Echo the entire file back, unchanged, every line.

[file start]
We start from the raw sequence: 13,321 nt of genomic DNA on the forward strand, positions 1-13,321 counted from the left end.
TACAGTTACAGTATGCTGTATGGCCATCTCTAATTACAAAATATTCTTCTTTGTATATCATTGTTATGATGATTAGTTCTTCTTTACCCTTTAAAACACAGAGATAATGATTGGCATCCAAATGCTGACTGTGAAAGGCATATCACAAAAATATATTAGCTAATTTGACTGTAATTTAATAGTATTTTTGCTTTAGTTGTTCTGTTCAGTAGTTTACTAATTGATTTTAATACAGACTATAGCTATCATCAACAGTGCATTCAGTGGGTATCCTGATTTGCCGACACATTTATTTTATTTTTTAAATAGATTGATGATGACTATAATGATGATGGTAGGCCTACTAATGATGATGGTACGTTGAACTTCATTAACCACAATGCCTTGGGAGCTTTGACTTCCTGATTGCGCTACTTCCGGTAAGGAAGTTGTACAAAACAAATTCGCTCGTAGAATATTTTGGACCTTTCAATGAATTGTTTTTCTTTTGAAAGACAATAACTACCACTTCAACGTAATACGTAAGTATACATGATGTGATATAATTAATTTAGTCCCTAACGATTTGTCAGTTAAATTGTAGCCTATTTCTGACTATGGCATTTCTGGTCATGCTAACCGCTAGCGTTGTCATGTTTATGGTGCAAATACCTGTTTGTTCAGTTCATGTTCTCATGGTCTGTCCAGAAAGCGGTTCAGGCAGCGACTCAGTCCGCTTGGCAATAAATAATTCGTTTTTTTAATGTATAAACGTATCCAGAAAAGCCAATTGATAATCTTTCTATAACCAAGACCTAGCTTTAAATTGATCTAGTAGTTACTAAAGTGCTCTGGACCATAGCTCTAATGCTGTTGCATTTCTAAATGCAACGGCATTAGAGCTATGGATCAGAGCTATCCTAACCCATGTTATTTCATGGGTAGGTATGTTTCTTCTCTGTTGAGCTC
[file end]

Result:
We start from the raw sequence: 13,321 nt of genomic DNA on the forward strand, positions 1-13,321 counted from the left end.
TACAGTTACAGTATGCTGTATGGCCATCTCTAATTACAAAATATTCTTCTTTGTATATCATTGTTATGATGATTAGTTCTTCTTTACCCTTTAAAACACAGAGATAATGATTGGCATCCAAATGCTGACTGTGAAAGGCATATCACAAAAATATATTAGCTAATTTGACTGTAATTTAATAGTATTTTTGCTTTAGTTGTTCTGTTCAGTAGTTTACTAATTGATTTTAATACAGACTATAGCTATCATCAACAGTGCATTCAGTGGGTATCCTGATTTGCCGACACATTTATTTTATTTTTTAAATAGATTGATGATGACTATAATGATGATGGTAGGCCTACTAATGATGATGGTACGTTGAACTTCATTAACCACAATGCCTTGGGAGCTTTGACTTCCTGATTGCGCTACTTCCGGTAAGGAAGTTGTACAAAACAAATTCGCTCGTAGAATATTTTGGACCTTTCAATGAATTGTTTTTCTTTTGAAAGACAATAACTACCACTTCAACGTAATACGTAAGTATACATGATGTGATATAATTAATTTAGTCCCTAACGATTTGTCAGTTAAATTGTAGCCTATTTCTGACTATGGCATTTCTGGTCATGCTAACCGCTAGCGTTGTCATGTTTATGGTGCAAATACCTGTTTGTTCAGTTCATGTTCTCATGGTCTGTCCAGAAAGCGGTTCAGGCAGCGACTCAGTCCGCTTGGCAATAAATAATTCGTTTTTTTAATGTATAAACGTATCCAGAAAAGCCAATTGATAATCTTTCTATAACCAAGACCTAGCTTTAAATTGATCTAGTAGTTACTAAAGTGCTCTGGACCATAGCTCTAATGCTGTTGCATTTCTAAATGCAACGGCATTAGAGCTATGGATCAGAGCTATCCTAACCCATGTTATTTCATGGGTAGGTATGTTTCTTCTCTGTTGAGCTC